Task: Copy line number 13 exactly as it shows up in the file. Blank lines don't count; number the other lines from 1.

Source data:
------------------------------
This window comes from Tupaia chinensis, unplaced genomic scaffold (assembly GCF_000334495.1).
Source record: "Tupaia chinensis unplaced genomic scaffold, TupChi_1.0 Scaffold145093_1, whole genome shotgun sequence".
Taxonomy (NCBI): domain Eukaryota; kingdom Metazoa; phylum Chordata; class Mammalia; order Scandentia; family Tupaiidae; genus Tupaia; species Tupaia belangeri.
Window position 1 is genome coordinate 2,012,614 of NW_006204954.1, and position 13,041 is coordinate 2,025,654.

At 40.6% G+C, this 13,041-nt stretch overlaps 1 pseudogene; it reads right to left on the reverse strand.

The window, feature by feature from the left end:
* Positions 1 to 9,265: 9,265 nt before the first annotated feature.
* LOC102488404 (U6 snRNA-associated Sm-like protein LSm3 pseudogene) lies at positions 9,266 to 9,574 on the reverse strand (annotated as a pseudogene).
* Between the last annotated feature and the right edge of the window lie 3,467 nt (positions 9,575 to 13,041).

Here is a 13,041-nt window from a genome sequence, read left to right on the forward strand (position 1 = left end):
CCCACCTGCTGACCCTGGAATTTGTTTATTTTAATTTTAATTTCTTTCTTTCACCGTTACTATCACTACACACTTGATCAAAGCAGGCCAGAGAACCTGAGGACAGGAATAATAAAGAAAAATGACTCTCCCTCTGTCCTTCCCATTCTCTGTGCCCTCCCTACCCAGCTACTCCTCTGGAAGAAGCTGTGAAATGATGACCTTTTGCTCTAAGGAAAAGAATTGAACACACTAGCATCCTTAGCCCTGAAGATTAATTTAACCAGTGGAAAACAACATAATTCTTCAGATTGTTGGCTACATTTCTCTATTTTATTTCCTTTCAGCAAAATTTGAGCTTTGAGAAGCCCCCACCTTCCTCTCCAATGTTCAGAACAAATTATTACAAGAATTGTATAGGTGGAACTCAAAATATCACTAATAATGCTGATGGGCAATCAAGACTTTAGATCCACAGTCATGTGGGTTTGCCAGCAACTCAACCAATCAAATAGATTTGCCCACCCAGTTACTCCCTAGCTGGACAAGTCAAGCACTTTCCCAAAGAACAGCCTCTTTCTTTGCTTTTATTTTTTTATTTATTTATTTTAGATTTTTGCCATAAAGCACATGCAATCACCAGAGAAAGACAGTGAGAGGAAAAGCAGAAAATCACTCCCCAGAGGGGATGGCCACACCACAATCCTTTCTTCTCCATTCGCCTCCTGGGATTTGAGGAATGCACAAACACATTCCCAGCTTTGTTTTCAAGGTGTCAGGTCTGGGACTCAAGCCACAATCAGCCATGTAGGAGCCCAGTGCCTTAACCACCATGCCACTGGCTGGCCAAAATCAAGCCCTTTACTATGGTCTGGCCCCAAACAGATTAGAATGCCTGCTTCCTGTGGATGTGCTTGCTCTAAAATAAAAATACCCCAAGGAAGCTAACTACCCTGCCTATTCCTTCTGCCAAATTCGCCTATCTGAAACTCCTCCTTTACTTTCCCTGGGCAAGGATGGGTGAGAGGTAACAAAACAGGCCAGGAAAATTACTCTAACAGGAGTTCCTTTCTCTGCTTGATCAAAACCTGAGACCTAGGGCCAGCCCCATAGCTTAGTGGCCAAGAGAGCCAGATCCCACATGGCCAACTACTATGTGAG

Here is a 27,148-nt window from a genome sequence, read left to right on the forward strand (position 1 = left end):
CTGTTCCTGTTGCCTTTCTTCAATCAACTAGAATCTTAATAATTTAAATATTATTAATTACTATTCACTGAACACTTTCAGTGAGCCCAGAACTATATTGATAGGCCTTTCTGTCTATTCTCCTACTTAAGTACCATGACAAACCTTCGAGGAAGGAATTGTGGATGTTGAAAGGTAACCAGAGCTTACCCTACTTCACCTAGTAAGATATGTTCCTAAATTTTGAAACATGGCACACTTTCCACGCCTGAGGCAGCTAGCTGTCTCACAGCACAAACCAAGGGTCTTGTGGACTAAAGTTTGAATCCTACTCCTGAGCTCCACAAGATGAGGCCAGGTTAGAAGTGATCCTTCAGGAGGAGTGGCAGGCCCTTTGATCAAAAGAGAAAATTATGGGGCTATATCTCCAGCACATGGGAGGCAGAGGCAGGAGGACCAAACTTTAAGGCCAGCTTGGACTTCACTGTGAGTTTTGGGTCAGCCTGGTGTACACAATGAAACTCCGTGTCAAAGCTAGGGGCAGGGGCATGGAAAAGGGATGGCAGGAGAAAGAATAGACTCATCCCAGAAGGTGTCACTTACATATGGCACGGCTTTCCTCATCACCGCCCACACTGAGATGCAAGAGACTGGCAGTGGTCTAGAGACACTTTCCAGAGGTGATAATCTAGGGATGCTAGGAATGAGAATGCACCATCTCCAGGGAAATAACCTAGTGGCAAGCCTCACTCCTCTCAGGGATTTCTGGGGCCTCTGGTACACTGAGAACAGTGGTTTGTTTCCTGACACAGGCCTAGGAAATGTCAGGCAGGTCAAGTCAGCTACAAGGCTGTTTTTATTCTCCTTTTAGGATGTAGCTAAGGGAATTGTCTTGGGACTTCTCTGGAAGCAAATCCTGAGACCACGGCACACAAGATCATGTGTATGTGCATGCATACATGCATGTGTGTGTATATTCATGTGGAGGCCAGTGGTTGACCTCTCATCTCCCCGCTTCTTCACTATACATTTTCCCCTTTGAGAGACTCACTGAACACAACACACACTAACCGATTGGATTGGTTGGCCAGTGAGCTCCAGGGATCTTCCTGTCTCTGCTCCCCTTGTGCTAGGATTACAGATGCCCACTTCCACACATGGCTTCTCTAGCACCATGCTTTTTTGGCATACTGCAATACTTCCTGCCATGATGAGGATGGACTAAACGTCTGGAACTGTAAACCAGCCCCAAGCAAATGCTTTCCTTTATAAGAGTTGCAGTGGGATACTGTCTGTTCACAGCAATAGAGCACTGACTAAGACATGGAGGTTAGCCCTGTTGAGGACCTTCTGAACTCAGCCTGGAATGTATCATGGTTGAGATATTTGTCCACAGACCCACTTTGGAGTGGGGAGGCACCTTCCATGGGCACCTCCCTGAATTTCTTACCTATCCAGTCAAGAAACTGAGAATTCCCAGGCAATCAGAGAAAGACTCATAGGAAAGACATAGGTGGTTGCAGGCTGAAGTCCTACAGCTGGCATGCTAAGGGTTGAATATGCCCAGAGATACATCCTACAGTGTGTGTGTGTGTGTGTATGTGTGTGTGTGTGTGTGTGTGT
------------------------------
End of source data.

CTGTTCCTGTTGCCTTTCTTCAATCAACTAGAATCTTAATAATTTAAATATTATTAATTACTATTCACTGAACACTTTCAGTGAGCCCAGAACTATATTGATAGGCCTTTCTGTCTATTCTCCTACTTAAGTACCATGACAAACCTTCGAGGAAGGAATTGTGGATGTTGAAAGGTAACCAGAGCTTACCCTACTTCACCTAGTAAGATATGTTCCTAAATTTTGAAACATGGCACACTTTCCACGCCTGAGGCAGCTAGCTGTCTCACAGCACAAACCAAGGGTCTTGTGGACTAAAGTTTGAATCCTACTCCTGAGCTCCACAAGATGAGGCCAGGTTAGAAGTGATCCTTCAGGAGGAGTGGCAGGCCCTTTGATCAAAAGAGAAAATTATGGGGCTATATCTCCAGCACATGGGAGGCAGAGGCAGGAGGACCAAACTTTAAGGCCAGCTTGGACTTCACTGTGAGTTTTGGGTCAGCCTGGTGTACACAATGAAACTCCGTGTCAAAGCTAGGGGCAGGGGCATGGAAAAGGGATGGCAGGAGAAAGAATAGACTCATCCCAGAAGGTGTCACTTACATATGGCACGGCTTTCCTCATCACCGCCCACACTGAGATGCAAGAGACTGGCAGTGGTCTAGAGACACTTTCCAGAGGTGATAATCTAGGGATGCTAGGAATGAGAATGCACCATCTCCAGGGAAATAACCTAGTGGCAAGCCTCACTCCTCTCAGGGATTTCTGGGGCCTCTGGTACACTGAGAACAGTGGTTTGTTTCCTGACACAGGCCTAGGAAATGTCAGGCAGGTCAAGTCAGCTACAAGGCTGTTTTTATTCTCCTTTTAGGATGTAGCTAAGGGAATTGTCTTGGGACTTCTCTGGAAGCAAATCCTGAGACCACGGCACACAAGATCATGTGTATGTGCATGCATACATGCATGTGTGTGTATATTCATGTGGAGGCCAGTGGTTGACCTCTCATCTCCCCGCTTCTTCACTATACATTTTCCCCTTTGAGAGACTCACTGAACACAACACACACTAACCGATTGGATTGGTTGGCCAGTGAGCTCCAGGGATCTTCCTGTCTCTGCTCCCCTTGTGCTAGGATTACAGATGCCCACTTCCACACATGGCTTCTCTAGCACCATGCTTTTTTGGCATACTGCAATACTTCCTGCCATGATGAGGATGGACTAAACGTCTGGAACTGTAAACCAGCCCCAAGCAAATGCTTTCCTTTATAAGAGTTGCAGTGGGATACTGTCTGTTCACAGCAATAGAGCACTGACTAAGACATGGAGGTTAGCCCTGTTGAGGACCTTCTGAACTCAGCCTGGAATGTATCATGGTTGAGATATTTGTCCACAGACCCACTTTGGAGTGGGGAGGCACCTTCCATGGGCACCTCCCTGAATTTCTTACCTATCCAGTCAAGAAACTGAGAATTCCCAGGCAATCAGAGAAAGACTCATAGGAAAGACATAGGTGGTTGCAGGCTGAAGTCCTACAGCTGGCATGCTAAGGGTTGAATATGCCCAGAGATACATCCTACAGTGTGTGTGTGTGTGTGTATGTGTGTGTGTGTGTGTGTGTGT